The 37-year-old is part of a team of engineers sealed off during two-week shifts to make sure gas taps stay open - and buildings warm - during a coronavirus epidemic that has killed more than 7,000 Italians and is sweeping Europe.
So far, the hastily-assembled plan at Snam's control centre in Milan, which remotely operates 33,000 kilometres (21,000 miles) of gas pipes across Italy, is working.
"The team working in the dispatching centre - made up of six people for each shift, as well as two colleagues connected remotely via Skype video-conferences - has succeeded in carrying out all activities related to grid control," Debattisti told Reuters, before heading back to his home in nearby Pavia.
With countries across Europe in lockdown to try to contain the virus, gas and power grid operators are scrambling to roll out emergency plans to make sure their control rooms are safe from infection and can keep critical infrastructure running.
Potentially at risk are more than 12 million kilometres (km) of networks, or 31 times the distance to the moon - Europe's energy nerve centre on which hundreds of millions of residential and commercial customers depend.
Adding to the headache is a plunge in demand as economies grind to a halt.
Because renewable energy has priority in supplying power grids, this has meant wind and solar generation providing a greater proportion of electricity than ever before.
But these intermittent sources of power make it harder to keep grids stable, increasing the risk of blackouts.
Debattisti, like the rest of his team, is screened before starting his shift to make sure he is not infected.
After that, it is lockdown in the compound with a kitchen and small canteen for eating. In his 16 years at Snam, he has known nothing like it.
About 500 km to the north in Germany's motor city of Stuttgart, utility EnBW is considering a similar move to house key staff at the network control centre.
So far there's been no need to do that, a spokeswoman said, adding all the accommodation preparations had still to be made.
Johannes Teyssen, chief executive of Europe's largest networks operator E.ON, said hundreds of employees were prepared to live and work in dormitories and be kept in de-facto isolation to keep grids humming.
"It's not going to be pleasant," he told journalists on Wednesday.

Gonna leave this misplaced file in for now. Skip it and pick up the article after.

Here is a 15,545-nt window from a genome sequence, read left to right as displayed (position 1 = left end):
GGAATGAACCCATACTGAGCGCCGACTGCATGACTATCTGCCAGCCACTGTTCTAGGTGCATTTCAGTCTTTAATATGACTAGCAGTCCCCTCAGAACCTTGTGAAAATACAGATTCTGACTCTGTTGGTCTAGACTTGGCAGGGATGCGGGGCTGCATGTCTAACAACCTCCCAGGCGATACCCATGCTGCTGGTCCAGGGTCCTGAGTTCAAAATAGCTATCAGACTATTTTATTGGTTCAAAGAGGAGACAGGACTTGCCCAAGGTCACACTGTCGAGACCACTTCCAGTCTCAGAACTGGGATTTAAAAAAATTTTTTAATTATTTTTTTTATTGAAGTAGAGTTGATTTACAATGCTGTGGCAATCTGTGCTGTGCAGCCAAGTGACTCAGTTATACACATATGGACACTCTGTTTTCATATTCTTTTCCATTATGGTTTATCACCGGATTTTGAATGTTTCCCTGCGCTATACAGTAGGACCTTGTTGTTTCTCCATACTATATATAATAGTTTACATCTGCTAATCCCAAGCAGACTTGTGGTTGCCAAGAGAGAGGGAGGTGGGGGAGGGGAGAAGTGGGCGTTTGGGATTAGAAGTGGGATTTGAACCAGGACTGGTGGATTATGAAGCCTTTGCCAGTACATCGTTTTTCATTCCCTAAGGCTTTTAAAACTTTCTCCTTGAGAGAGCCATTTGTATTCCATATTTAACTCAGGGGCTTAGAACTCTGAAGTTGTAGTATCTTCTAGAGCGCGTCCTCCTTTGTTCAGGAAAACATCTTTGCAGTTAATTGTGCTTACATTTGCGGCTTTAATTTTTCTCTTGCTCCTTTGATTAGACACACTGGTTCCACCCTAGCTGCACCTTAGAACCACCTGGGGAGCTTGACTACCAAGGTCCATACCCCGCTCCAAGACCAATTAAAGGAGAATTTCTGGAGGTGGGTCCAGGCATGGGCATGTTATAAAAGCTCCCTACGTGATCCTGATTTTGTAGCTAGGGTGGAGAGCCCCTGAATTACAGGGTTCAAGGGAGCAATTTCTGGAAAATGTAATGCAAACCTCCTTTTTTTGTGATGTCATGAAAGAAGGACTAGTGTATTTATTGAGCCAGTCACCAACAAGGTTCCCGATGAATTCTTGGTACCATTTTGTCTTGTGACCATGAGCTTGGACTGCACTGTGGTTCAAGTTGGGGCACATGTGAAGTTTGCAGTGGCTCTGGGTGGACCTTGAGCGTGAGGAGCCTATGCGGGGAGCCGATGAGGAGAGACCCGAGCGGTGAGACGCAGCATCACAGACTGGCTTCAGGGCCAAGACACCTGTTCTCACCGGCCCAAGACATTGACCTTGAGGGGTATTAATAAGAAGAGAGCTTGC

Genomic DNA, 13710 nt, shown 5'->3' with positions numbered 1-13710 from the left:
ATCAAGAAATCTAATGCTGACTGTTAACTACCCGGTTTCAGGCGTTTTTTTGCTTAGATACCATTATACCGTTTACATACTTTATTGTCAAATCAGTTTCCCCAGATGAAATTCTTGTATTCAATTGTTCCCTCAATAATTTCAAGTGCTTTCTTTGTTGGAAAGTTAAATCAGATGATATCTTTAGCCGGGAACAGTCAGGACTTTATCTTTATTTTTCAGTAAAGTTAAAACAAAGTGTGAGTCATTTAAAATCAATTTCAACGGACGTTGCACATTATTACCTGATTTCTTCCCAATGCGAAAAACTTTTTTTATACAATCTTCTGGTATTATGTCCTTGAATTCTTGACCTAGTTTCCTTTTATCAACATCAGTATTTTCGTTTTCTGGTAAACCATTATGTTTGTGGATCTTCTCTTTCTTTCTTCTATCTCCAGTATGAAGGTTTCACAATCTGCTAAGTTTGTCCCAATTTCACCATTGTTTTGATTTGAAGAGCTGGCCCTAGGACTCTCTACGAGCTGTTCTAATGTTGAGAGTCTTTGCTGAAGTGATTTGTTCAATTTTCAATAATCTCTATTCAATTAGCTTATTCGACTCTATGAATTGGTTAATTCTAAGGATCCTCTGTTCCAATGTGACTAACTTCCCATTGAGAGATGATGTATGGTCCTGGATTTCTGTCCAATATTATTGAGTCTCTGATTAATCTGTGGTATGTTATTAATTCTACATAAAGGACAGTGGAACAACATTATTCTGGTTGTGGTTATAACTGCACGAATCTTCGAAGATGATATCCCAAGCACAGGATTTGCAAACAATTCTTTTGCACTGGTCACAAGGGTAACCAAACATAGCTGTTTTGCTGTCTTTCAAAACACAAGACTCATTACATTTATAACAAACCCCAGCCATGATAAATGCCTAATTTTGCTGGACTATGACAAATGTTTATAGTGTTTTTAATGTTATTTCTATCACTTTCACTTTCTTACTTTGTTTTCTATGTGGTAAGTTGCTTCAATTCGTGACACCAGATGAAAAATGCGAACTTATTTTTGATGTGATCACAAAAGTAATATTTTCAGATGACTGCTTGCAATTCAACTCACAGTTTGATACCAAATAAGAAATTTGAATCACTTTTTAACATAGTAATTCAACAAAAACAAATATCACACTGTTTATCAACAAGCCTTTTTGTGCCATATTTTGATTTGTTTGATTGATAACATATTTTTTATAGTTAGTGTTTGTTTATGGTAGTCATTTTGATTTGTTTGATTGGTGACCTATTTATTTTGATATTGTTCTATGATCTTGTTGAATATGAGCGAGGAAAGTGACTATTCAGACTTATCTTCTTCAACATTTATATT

Italy's power grid manager Terna has a plan B and C to keep the electrons flowing on its 74,000 km high voltage network. The company has six regional control rooms across the country and two central ones in Rome, each of which operates three shifts.
Plan B involves shuffling around business should any of the rooms go down, while plan C is triggered if two of the three regular shifts are grounded - in which case a team is segregated in a centralised control room for 15-day periods living in camper vans.
The system means that with just 20% of staff, Terna should be able to guarantee continuity of service.
At Austrian utility Wien Energie, measures have been particularly drastic. There, 53 employees have agreed to live apart from their families for potentially several weeks to make sure plants can run smoothly.
They were checked before going into isolation at the power stations, where they will live separated from the outside world, Wien Energie said.
Poland's power grid operator, PSE, is also taking radical steps to try to prevent workers from getting contaminated and to keep supplies flowing.
"The level of security, especially regarding the employees' movements within the premises of PSE, is analogous to the level that is launched during a high terrorist threat," a spokeswoman said.
In the United Kingdom and Ireland, access to control rooms is being minimised and teams split to reduce the risk of cross-infection to keep energy flowing, according to the Energy Networks Association.
Alongside the risk of contagion, grid companies are having to cope with a slump in energy demand.
Many industrial companies, most notably carmakers and suppliers, are suspending production, hitting demand and putting a strain on grids at a time when they are already struggling to cope with a high proportion of intermittent renewable supplies.
The drop in demand is robbing markets of a key source of flexibility: industrial plants often act as grid stabilisers by using their own power generators to help balance less reliable wind and solar inflows.
"System operators have developed ways to manage these challenges, but extraordinary developments ? such as lockdowns of entire countries during global pandemics ? create new tests," Fatih Birol, executive director of the International Energy Agency, said earlier this week.
In Germany, Europe's largest economy, energy consumption on March 23 was about 5% lower than the average for the same day over the past three years, industry association BDEW said.
"People typically think of power outages as happening when demand overwhelms supply," Birol said. "But in fact, some of the most high-profile blackouts in recent times took place during periods of low demand."
By Stephen Jewkes and Christoph Steitz